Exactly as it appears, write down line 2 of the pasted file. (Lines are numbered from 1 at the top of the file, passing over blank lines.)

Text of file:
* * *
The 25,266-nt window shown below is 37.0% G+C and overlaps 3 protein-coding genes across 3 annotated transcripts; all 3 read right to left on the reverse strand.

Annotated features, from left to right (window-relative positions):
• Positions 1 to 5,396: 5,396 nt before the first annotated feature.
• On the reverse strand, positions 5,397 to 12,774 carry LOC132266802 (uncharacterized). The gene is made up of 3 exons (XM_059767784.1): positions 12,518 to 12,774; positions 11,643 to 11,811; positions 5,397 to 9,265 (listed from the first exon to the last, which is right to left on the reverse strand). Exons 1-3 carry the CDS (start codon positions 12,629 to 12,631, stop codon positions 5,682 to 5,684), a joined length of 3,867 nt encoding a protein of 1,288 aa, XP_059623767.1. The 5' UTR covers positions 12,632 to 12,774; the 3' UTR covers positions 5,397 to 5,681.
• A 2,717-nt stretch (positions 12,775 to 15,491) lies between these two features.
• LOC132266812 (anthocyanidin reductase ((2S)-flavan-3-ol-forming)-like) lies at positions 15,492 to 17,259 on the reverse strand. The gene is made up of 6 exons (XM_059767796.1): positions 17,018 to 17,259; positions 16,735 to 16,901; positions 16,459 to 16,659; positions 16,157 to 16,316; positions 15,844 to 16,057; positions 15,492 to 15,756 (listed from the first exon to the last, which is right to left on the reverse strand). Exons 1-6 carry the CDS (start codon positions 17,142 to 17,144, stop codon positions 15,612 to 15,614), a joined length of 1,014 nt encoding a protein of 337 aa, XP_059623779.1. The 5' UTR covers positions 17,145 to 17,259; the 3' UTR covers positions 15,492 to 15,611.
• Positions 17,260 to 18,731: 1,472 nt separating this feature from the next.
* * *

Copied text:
Annotated features, from left to right (window-relative positions):